Announcing Stack Overflow Documentation

We started with Q&A. Technical documentation is next, and we need your help.

Whether you're a beginner or an experienced developer, you can contribute.

Sign up and start helping → Learn more about Documentation →

How can I get the request body passed on to my views?

class RestHTTPMiddleware(object):
  def __init__(self, app):
    self.app = app

  def __call__(self, environ, start_response):
    request = Request(environ)
    environ['wsgi.input'] = StringIO.StringIO(request.body)

    method = webapp.Request(environ).get('_method')

    if method:
      environ['REQUEST_METHOD'] = method.upper()

    return self.app(environ, start_response)

when i test :

def put(self):
    logging.info("spot put %s", self.request.get("name"))

the following is logged: "spot put" but with no value.

this is how it's implemented:

def main():  
  app = webapp.WSGIApplication([
    (r'/spot/new/$', Spot),
  # run_wsgi_app(application)
share|improve this question
Why are you trying to do this? Why not just access self.request.body? – Nick Johnson Sep 13 '10 at 10:09
I want to be able to use put() and delete() methods in webapp, one way to do so is by using the <input type="hidden" name="_method" value="put|delete|" /> in forms – kristian nissen Sep 13 '10 at 11:54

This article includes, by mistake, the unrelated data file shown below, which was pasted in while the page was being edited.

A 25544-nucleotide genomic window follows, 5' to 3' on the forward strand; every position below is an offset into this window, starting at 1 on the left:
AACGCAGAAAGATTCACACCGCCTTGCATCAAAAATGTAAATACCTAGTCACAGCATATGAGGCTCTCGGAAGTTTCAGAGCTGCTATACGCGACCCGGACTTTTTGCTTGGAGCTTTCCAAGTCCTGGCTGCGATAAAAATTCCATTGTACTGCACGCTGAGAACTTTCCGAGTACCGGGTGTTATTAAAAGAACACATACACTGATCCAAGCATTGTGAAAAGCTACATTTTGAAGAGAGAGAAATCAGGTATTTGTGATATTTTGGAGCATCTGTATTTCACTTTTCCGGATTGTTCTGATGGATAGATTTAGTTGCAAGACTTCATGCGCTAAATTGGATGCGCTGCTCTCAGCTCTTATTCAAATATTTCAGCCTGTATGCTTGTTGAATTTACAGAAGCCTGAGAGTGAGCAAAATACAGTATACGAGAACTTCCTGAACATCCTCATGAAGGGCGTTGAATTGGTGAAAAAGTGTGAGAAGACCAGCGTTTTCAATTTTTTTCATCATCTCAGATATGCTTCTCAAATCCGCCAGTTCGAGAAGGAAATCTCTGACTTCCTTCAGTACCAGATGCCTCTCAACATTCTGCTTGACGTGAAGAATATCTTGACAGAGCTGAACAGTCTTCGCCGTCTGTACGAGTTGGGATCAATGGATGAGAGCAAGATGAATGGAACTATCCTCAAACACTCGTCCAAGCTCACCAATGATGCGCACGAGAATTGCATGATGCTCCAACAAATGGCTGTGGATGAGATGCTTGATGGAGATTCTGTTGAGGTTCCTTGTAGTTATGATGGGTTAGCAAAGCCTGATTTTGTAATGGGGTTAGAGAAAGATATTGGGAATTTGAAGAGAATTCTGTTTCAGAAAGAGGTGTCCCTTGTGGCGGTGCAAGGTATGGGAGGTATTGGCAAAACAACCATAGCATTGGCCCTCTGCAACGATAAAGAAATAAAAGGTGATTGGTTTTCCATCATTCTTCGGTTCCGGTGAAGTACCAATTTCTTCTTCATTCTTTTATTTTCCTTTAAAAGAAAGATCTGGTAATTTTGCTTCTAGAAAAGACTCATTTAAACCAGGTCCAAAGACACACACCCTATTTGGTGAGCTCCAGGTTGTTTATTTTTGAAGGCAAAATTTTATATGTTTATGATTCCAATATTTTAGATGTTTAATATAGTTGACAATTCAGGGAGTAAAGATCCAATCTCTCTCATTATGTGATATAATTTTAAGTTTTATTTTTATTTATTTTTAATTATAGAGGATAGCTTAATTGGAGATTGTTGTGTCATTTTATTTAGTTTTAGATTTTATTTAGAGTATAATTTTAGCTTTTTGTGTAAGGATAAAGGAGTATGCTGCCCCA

If it's input[type=hidden], it means you are setting it's value in code. Set the appropriate method as <form method="..."> instead. – Xion Oct 8 '10 at 12:53
You cannot use method="put" or method="delete" since browsers do not support it, it simply changes to a default method="get" when the form i submitted. – kristian nissen Oct 13 '10 at 6:35

You're almost there with this code, I think. Did you try and see if it works if you run fp.seek(0) after the Request instance is created?

I should also note that this is a dangerous hack! This allows me to trick your Web server into believing that an <img src="http://yourserver.com/?_method=POST&delete_account=1"> is a legitimate POST request from the user who views my site. Plainly: this is dangerous out of security perspective. Do not do this unless you feel certain you have other mechanisms that counteract this Pandora's box of CSRF nightmares.

share|improve this answer

Your Answer


By posting your answer, you agree to the privacy policy and terms of service.

Not the answer you're looking for? Browse other questions tagged or ask your own question.